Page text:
Publications / Mapping the Gaps: Mental Health in California

Mapping the Gaps: Mental Health in California

This is archived content, for historical reference only.

California shows wide geographic variation in rates of serious mental illness. The state’s poorest areas often have the highest rates of mental illness, and they are also among the regions with the fewest licensed mental health professionals to provide treatment.

The interactive infographic below displays this geographic variation. Hover your mouse over the map and charts, and click to learn more. This data visualization is a companion to Mental Health Care in California: Painting a Picture.

About the Data

  • A serious mental illness, a categorization for adults age 18 and older, is any mental illness that results in substantial impairment when carrying out major life activities.
  • Some counties are grouped with nearby counties because their individual populations are too small to calculate comparable rates.
  • Data are plotted on a logarithmic scale, whose intervals correspond to orders of magnitude, rather than on a linear scale. Presentation of data on a logarithmic scale reduces a large range of values to a more manageable size.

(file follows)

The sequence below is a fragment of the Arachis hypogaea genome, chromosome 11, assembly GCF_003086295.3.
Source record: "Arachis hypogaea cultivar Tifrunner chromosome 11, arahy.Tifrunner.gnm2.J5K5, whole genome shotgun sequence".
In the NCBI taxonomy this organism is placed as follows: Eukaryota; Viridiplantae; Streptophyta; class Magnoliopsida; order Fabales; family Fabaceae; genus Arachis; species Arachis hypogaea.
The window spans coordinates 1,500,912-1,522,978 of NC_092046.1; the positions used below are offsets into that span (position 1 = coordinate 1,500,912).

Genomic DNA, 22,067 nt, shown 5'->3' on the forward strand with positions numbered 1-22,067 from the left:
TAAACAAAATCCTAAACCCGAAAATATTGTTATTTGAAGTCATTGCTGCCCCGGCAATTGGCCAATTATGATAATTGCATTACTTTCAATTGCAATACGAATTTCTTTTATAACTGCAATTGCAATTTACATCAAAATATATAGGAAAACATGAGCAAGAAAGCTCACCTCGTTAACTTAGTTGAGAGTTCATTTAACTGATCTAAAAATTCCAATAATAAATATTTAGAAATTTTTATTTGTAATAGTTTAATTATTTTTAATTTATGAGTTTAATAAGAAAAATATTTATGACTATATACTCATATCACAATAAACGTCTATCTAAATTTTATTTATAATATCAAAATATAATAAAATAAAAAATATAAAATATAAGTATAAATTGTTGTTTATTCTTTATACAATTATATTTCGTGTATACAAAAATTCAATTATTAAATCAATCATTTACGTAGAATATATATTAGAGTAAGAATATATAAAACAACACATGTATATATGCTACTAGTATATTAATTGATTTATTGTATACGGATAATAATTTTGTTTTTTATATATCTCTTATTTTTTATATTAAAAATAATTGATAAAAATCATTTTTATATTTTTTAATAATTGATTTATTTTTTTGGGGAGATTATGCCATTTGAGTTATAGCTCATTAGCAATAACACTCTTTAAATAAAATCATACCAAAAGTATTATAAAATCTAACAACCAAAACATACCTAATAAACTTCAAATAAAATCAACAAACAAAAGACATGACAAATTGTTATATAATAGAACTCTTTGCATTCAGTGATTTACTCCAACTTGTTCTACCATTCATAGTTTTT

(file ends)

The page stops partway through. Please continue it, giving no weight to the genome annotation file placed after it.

• Poverty and population data are from 2010, serious mental illness data are from 2009, and number of psychiatrists is from 2012.

A zipped file with the data used in this visualization is available for download below. This material is part of CHCF’s California Health Care Almanac, an online clearinghouse for key data and analyses describing the state’s health care landscape.

Data Sources

California Department of Finance, Demographic Research Unit — Population

California Department of Health Care Services — California Mental Health Prevalence Estimates (PDF)

California Office of Statewide Health Planning and Development — Supply of Health Care Providers

Public Policy Institute of California — Poverty in California

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